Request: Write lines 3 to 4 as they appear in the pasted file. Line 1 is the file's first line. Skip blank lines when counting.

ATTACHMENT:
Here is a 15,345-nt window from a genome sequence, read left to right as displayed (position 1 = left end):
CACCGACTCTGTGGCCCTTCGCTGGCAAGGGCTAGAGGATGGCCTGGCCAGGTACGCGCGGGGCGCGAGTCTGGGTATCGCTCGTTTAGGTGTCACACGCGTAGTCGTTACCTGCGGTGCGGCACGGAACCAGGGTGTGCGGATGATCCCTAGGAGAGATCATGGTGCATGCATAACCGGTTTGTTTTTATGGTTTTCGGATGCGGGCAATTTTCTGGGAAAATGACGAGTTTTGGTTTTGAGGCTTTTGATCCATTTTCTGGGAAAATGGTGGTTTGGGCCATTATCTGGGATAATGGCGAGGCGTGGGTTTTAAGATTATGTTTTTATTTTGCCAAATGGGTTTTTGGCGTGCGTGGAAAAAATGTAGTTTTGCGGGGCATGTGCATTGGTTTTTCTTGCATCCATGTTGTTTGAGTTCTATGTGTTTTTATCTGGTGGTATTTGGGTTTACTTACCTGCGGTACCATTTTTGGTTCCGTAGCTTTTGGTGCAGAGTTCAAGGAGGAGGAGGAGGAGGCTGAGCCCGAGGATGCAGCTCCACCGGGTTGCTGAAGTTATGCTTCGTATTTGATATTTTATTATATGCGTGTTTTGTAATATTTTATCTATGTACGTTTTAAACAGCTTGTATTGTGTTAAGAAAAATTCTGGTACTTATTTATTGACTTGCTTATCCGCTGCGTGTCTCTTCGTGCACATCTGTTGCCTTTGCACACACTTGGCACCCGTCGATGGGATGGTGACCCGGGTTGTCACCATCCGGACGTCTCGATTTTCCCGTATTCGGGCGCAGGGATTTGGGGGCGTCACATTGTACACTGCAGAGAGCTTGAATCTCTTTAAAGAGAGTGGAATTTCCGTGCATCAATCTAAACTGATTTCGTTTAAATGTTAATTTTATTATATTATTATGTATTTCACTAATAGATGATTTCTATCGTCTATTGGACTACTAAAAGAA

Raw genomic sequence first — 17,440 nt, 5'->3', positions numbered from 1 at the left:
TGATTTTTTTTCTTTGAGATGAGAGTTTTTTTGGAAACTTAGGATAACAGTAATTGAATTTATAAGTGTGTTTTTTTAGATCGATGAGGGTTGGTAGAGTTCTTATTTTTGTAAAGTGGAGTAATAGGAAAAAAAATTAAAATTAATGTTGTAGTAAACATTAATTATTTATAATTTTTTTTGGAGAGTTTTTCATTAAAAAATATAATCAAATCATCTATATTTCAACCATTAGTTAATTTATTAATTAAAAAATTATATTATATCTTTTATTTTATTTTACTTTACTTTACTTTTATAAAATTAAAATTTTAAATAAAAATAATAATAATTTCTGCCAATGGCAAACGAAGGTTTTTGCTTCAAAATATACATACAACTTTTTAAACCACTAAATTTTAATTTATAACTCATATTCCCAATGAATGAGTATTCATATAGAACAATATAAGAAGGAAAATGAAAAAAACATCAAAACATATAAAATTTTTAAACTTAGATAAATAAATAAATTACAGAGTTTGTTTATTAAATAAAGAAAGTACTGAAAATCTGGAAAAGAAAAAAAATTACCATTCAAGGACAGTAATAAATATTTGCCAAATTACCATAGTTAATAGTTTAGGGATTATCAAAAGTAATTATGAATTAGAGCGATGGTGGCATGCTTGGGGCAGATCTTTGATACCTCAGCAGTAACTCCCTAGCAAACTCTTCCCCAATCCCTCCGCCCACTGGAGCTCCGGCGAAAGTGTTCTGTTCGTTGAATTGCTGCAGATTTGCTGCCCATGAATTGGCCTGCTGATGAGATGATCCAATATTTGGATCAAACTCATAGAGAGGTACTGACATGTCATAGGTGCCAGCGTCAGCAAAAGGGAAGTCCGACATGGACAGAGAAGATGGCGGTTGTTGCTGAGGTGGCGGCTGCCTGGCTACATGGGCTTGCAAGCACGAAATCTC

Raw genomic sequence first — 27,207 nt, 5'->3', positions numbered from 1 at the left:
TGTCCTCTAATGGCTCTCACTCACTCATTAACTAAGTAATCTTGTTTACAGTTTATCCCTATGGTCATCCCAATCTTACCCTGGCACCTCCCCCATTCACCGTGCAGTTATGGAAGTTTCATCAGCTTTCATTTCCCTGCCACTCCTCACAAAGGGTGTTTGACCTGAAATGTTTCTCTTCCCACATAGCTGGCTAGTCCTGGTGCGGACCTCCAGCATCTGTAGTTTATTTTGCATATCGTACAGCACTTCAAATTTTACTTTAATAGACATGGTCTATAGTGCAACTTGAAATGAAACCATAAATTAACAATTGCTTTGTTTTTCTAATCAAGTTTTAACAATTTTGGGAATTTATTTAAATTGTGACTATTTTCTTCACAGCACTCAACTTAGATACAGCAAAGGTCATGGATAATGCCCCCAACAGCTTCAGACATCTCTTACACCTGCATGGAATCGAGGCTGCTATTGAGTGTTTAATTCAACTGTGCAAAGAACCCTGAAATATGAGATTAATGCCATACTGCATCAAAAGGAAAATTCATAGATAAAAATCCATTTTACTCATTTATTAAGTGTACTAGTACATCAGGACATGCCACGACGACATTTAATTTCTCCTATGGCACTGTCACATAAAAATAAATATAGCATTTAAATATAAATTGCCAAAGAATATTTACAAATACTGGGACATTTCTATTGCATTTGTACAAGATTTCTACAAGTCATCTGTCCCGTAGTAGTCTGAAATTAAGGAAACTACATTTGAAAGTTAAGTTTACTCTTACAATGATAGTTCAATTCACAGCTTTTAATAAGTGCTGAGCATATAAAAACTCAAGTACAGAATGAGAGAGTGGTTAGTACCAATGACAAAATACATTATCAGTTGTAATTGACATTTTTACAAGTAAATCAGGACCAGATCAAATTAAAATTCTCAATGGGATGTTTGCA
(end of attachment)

Raw genomic sequence first — 17,440 nt, 5'->3', positions numbered from 1 at the left:
TGATTTTTTTTCTTTGAGATGAGAGTTTTTTTGGAAACTTAGGATAACAGTAATTGAATTTATAAGTGTGTTTTTTTAGATCGATGAGGGTTGGTAGAGTTCTTATTTTTGTAAAGTGGAGTAATAGGAAAAAAAATTAAAATTAATGTTGTAGTAAACATTAATTATTTATAATTTTTTTTGGAGAGTTTTTCATTAAAAAATATAATCAAATCATCTATATTTCAACCATTAGTTAATTTATTAATTAAAAAATTATATTATATCTTTTATTTTATTTTACTTTACTTTACTTTTATAAAATTAAAATTTTAAATAAAAATAATAATAATTTCTGCCAATGGCAAACGAAGGTTTTTGCTTCAAAATATACATACAACTTTTTAAACCACTAAATTTTAATTTATAACTCATATTCCCAATGAATGAGTATTCATATAGAACAATATAAGAAGGAAAATGAAAAAAACATCAAAACATATAAAATTTTTAAACTTAGATAAATAAATAAATTACAGAGTTTGTTTATTAAATAAAGAAAGTACTGAAAATCTGGAAAAGAAAAAAAATTACCATTCAAGGACAGTAATAAATATTTGCCAAATTACCATAGTTAATAGTTTAGGGATTATCAAAAGTAATTATGAATTAGAGCGATGGTGGCATGCTTGGGGCAGATCTTTGATACCTCAGCAGTAACTCCCTAGCAAACTCTTCCCCAATCCCTCCGCCCACTGGAGCTCCGGCGAAAGTGTTCTGTTCGTTGAATTGCTGCAGATTTGCTGCCCATGAATTGGCCTGCTGATGAGATGATCCAATATTTGGATCAAACTCATAGAGAGGTACTGACATGTCATAGGTGCCAGCGTCAGCAAAAGGGAAGTCCGACATGGACAGAGAAGATGGCGGTTGTTGCTGAGGTGGCGGCTGCCTGGCTACATGGGCTTGCAAGCACGAAATCTC